Monthly cargo volume through global maritime ports fell steeply in February under the pressure of worldwide Covid-19 travel and business restrictions, marking its most abrupt decline since 2012 or longer, according to a report from U.K.-based shipping consultancy Drewry Shipping Consultants Ltd.
Drewry’s “global container port throughput index” fell to 108 points in February 2020, 15.6% down month on month and 4.4% down year on year. That means the index plunged 20 points, which is the largest fall in a single month since the launch of the Drewry Container Port Throughput Index in January 2012.
Drewry’s Container Port Throughput Indices are a series of volume-tracking indices based on monthly throughput data for a sample of over 220 ports worldwide, representing over 75% of global volumes. The base point for the indices is January 2012 = 100.
According to Drewry’s analysis, port volumes in February have usually been low because of the Chinese New Year, but this year the steepness of the fall can be attributed to the coronavirus outbreak first noticed in China in January 2020. The pandemic forced factory closures across China beyond the usual New Year shutdowns, which resulted in a drop in Asia-U.S. cargoes. As a result, North America witnessed close to 60 blank sailings during the month.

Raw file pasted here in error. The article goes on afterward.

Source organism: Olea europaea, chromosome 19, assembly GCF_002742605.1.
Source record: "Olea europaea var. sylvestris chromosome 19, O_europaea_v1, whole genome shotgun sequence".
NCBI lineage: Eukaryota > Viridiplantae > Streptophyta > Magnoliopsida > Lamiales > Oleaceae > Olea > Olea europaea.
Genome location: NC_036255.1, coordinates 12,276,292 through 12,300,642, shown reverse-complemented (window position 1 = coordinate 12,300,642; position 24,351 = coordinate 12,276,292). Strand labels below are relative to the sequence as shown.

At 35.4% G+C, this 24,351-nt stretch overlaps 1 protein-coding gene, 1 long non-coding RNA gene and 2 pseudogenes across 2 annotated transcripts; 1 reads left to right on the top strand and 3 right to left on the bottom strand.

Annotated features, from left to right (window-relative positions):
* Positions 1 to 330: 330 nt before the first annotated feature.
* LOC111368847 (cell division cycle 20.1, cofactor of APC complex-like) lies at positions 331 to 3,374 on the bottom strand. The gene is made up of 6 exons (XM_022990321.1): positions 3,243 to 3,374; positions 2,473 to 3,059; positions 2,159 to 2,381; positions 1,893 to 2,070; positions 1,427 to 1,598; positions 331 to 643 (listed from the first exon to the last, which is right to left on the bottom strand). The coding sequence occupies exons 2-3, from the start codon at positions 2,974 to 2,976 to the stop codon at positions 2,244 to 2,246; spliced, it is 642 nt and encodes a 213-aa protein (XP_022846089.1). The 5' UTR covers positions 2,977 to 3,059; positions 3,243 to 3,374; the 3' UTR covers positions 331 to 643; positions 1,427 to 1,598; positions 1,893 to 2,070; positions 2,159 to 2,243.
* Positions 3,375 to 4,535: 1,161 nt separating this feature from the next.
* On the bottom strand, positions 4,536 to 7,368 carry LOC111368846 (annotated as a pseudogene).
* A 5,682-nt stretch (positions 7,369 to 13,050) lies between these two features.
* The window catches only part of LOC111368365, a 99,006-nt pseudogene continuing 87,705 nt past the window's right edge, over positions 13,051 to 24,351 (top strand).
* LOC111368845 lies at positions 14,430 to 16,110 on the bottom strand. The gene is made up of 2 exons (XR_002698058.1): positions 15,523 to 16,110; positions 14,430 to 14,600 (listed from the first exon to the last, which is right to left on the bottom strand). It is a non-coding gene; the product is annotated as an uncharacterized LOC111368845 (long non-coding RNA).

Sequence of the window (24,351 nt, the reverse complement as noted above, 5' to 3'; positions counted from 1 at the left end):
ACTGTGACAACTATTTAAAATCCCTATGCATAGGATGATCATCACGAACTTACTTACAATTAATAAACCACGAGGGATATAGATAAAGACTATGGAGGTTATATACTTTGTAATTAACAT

The virus outbreak added to the woes of shipping lines which were already struggling with weaker markets and higher costs because of new “IMO 2020” regulations requiring them to cut back on greenhouse-gas emissions by using cleaner-burning—but more expensive—fuels, Drewry said.
As a result, China, the largest region in the index, crashed 45 points in a single month – the largest ever monthly fall. The drop to 91 points in February 2020 was a decline of 32.9% on a monthly basis and 16.4% annually. By comparison, North America saw a monthly drop of 10.9%, contracting the index to 123 points in February 2020, but the annual decline was only 2%.
Europe was less impacted that month, but Drewry expects a more intense virus-related impact to rock the region when March statistics are released. For February, Europe’sthroughput index was down 2.7% over the previous month and reached 116.5 in February 2020, although the annual fall was much lower at 1.4%. "The first wave Chinese supply-side impact [is] expected to be most evident in the March figures,” Drewry said. “We expect the European downturn to accelerate in the next few months with the spread of the virus into Europe supressing demand.”